Of course there are those who abuse and take and steal – it is a sad fact of human nature. We covet and prefer to take what we cannot afford to buy. Is this a malaise of the internet or a reflection of the shifting values of our society and culture. I think the latter. The internet is, simply, a platform. One for all sorts of people – both with good and questionable motives. But not everyone steals culture and content. Despite what the doom-mongers would have us believe. The fact is that, as Evgeny Morozov points out in his review of Levine’s book, a 2010 report found that:
“films that could be purchased and legally viewed online are pirated far less often [than those that are not]”
Get off the soapbox
So, where am I going with this argument? Well, originally I wanted to share a video and an album that I’d found today via a site called Bandcamp. And then I got on my soapbox.
So let me get down from that box for a moment…
I like Bandcamp a lot. It’s a brilliant site on which bands and musicians share their music – you can listen to it for free (not just 90 seconds of each track but all of it). However, if you want to take what you hear with you then some bands ask you to pay a set price for it, others allow you to set your own, some even let you have it for free – they only ask that you show your support by going to see their live gigs. It is a completely democratic and quite brilliant system. It allows people to find and stumble across music they otherwise might never have found. It creates new fans, new communities, new musicians and artists who, inspired by what they see and hear and discover, decide to make their own music. And it provides a platform for artists. I love it.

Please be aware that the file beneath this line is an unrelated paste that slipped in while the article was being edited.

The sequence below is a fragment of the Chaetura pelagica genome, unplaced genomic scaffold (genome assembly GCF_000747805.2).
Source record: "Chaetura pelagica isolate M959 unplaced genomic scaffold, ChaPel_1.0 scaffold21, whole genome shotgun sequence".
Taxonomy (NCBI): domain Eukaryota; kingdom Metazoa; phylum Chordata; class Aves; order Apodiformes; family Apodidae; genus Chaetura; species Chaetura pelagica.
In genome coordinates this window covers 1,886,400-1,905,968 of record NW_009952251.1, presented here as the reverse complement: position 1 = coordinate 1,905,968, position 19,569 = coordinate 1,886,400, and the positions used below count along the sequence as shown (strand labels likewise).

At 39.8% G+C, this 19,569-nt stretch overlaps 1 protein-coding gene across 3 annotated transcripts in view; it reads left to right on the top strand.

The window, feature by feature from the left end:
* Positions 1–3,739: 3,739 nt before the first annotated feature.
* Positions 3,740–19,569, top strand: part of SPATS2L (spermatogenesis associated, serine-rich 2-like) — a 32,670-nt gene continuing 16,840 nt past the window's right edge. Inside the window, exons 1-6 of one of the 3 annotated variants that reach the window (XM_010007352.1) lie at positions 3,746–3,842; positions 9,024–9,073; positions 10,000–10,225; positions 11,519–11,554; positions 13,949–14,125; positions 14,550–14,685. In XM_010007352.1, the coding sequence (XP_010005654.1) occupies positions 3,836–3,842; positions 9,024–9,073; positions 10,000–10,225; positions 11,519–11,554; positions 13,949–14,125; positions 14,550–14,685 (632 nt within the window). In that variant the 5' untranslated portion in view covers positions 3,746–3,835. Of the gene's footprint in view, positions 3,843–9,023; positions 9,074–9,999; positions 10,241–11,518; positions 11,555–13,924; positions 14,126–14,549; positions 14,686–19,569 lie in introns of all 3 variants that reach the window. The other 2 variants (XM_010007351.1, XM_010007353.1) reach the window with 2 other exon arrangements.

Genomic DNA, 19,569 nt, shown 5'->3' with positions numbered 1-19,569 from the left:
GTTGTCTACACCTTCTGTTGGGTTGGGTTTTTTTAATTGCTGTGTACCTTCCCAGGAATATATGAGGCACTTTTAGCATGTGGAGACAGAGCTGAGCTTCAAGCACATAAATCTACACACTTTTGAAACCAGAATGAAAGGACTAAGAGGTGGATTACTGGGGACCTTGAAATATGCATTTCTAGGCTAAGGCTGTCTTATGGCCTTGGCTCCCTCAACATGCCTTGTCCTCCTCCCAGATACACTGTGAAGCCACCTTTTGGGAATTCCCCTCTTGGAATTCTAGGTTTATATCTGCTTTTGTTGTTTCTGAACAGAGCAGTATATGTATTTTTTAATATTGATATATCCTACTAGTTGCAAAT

I don’t think sites like Bandcamp should replace record labels – that would be horrendous. Or that the internet should replace concert halls or theatres or galleries.You need curated content, you need exhibitions, and labels and editors and so on. But sometimes discovering things for yourself or coming together with others who share a similar passion (even in a virtual environment like this one) and sharing what you’ve found can be hugely satisfying and deeply rewarding. Why stifle that? Why fear it? Why posit that there is only one way:the traditional way where what we see and hear and experience is controlled by the few?
What art and culture is meant to do
Art and culture – however it is delivered – is meant to enhance our lives. To enrich our experience of the world and to make us look at our fellow human beings with generosity and curiosity.
The internet is a platform that surely only enhances our curiosity and understanding. The internet is a place of discovery, a place where I have found so much (music in particular) that I love that has enriched my life in many ways. And it has led me to buy a lot of that music – to put my money where my mouth is. I am sure it leads a lot of others to do the same…
Ah hell. Let’s watch a video. The aforementioned one that I originally wanted to share. It was made by a company called Onesize to accompany a song that they too had stumbled upon by a band called, The American Dollar. They weren’t asked to create the video or commissioned by the band. They just heard something they loved and were inspired by it. And then they put up what they created for free and said, “we loved this so much, we made this. And we want to share it with you – so here it is. Enjoy it”.
What could be better than that? And the result is really quite lovely. See for yourself…